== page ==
parameters would be measured or where almost no parameters hav
e even approximately grounded real values.
These can rightly be called “toy” or “fudge factor” models.

[simuseweb.doc]

11

approach and, at the same time, to discriminate simulations effectively.
23

In both regards
(with one exception which I will discuss), SNA is admirably suited as a dom
ain for ABSS. A
given real network can be characterised in an extremely large number of (probably somewhat
orthogonal) ways in terms of ego networks, dyadic, triadic, n
-
ary and whole network
properties. Simulating such a network in a way that matches a con
siderable number of those
measures is passing an extremely tough test thus making it rather likely that the ABSS has
really captured some underlying truth about social processes rather than just “got lucky”. At
the same time, SNA has devoted considerable e
ffort to a diverse range of measurement
techniques appropriate to networks (though with at least one significant gap to be discussed
below) thus leaving little excuse for toy models.


On the basis of these methodological points, it is possible to make an e
ffective division of the
types of ABSS that have been published with a significant network component (either
originating in SNA or ABSS itself). There are seven of these but only four will be discussed
in detail.
24

The largest, but also least convincing cla
ss are toy models which are neither
significantly calibrated nor validated, exploring the properties of purely abstract systems
which may have no applicability to the real world.
25


Quite a large proportion of models in this class originating in SNA seem to

share a Rational
Choice/game theoretic framework.
26

Agents play games on networks (for which they must
pay costs to maintain each tie) and alter their strategies by imitation of successful ones. In
addition, they may make or break ties (or move geographica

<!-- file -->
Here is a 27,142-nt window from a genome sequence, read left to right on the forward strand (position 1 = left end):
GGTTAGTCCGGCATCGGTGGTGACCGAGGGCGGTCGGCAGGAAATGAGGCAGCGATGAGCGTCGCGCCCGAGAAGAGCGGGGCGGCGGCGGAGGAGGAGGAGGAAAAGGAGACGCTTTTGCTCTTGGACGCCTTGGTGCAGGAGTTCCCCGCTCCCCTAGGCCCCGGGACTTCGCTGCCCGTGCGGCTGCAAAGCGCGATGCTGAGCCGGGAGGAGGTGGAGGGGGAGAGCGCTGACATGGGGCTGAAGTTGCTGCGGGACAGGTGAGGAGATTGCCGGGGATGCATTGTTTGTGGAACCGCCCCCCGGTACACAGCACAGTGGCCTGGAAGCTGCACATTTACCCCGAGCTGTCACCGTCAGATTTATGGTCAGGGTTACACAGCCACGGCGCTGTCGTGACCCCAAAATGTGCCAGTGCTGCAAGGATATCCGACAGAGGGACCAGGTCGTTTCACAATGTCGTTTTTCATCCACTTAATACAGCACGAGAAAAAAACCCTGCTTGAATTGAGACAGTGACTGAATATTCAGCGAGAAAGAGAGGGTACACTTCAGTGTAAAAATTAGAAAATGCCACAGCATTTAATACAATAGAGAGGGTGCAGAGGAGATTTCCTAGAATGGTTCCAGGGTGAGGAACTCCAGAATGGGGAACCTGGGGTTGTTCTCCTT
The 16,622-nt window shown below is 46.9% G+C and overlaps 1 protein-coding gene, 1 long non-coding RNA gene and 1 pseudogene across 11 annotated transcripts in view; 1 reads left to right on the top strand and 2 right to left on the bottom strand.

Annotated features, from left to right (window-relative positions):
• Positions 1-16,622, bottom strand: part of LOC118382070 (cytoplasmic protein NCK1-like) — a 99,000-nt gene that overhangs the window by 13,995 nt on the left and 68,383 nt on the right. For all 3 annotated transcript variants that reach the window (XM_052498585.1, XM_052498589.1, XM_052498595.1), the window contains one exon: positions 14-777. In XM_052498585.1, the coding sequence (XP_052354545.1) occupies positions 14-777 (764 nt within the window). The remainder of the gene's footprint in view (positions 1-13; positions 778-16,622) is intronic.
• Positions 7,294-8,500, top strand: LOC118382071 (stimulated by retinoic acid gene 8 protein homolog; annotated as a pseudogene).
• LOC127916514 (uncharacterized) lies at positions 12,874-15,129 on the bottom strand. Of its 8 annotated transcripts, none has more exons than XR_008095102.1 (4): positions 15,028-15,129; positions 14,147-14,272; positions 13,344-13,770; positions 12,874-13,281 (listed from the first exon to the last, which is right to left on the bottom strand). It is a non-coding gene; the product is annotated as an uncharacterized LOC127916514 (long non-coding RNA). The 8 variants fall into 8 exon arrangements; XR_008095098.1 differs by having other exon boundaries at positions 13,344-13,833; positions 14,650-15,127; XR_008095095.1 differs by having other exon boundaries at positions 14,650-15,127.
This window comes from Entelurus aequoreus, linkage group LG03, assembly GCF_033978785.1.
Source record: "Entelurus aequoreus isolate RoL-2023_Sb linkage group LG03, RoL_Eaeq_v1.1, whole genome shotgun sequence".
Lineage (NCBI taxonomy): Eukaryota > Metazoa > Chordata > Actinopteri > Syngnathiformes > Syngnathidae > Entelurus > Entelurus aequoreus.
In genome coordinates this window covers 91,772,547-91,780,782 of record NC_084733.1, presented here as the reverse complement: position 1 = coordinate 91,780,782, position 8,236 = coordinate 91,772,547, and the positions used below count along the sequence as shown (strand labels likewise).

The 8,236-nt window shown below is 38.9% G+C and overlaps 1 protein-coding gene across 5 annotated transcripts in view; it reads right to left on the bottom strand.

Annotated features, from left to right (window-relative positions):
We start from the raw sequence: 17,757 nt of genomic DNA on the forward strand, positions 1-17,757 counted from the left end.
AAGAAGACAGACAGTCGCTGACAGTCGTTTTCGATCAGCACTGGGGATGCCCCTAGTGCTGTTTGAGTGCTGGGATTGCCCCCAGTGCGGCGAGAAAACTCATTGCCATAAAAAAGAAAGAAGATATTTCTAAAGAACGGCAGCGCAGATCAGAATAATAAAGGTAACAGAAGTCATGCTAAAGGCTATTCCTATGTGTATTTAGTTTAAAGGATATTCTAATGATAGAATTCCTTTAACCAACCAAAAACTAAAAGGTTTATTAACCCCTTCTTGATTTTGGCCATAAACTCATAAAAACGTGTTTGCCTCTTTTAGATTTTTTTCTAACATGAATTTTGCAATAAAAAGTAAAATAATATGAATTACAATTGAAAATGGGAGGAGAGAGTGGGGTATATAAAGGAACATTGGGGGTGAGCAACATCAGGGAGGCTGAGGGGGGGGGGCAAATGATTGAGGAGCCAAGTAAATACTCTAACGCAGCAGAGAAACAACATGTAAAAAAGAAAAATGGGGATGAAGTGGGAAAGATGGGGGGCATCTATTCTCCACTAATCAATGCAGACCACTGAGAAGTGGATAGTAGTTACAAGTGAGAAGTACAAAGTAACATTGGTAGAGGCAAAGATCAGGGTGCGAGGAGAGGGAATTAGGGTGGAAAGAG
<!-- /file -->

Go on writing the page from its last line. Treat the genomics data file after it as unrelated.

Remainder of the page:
lly) in response to cooperative or
non
-
cooperative play (Buskens
et al
. 2008, Eguíliz
et al
. 2005, Hanaki
et al
. 2007, Helbing
and Yu 2009, Huisman and Snijders 2003, Marwell
et al
. 1988, Hummon 2000).
27


Models in this class have some appealing properties
. Agents can make myopic decisions that
are nonetheless recognisably rational. Imitating the best strategy amongst your neighbours is
clearly sensible as is deciding whether to change strategy or break a tie (in models where both



23

In the context of SNA, this concern may specifically apply to Zeggelink’s (1994, 1995) simulations of very
small friendship groups and the assumptions
behind Cook
et al
. (1983). It may be that these small networks with
relatively few ties are simply not complicated enough to falsify the corresponding theories.

24

The other three classes are policy simulations, heuristic simulations and simulations that ar
e calibrated but not
validated. Carley (2006) uses CONSTRUCT to look at network destabilisation strategies for terrorist networks.
The value of her policy suggestions stands or falls on the descriptive adequacy of CONSTRUCT which is not
established in the
paper. Bonacich (1990) uses a simple descriptive simulation with quite arbitrary looking
assumptions to generate hypotheses for experimental testing. However, it isn’t clear why he proceeds in this
way. There don’t seem to be any instances in the sample of

simulations that are calibrated but not validated
except, arguably, Cook
et al
. (1983) which I will discuss further below.

25

This claim can be made more rigorous by looking at the pattern of citations in the relevant papers. Simulations
stated to be “abou
t” something like social mobility far too frequently contain no citations to empirical work in
that field. Other clues are citations to extremely general works, other toy simulations (so that assumptions come
to be acceptable by “convention”) or “empirical
” insights which can be traced back to theoretical works which,
in their turn, acquired them at second hand. (This is often the way that “factoids” enter social science.) Overall,
this kind of casual analysis (which could nonetheless be made more systemati
c) is a proxy for “closeness to
data”.

26

Examples simulations not following this trend in subject matter but still neither calibrated nor validated are
Abell and Ludwig (2009), Billari
et al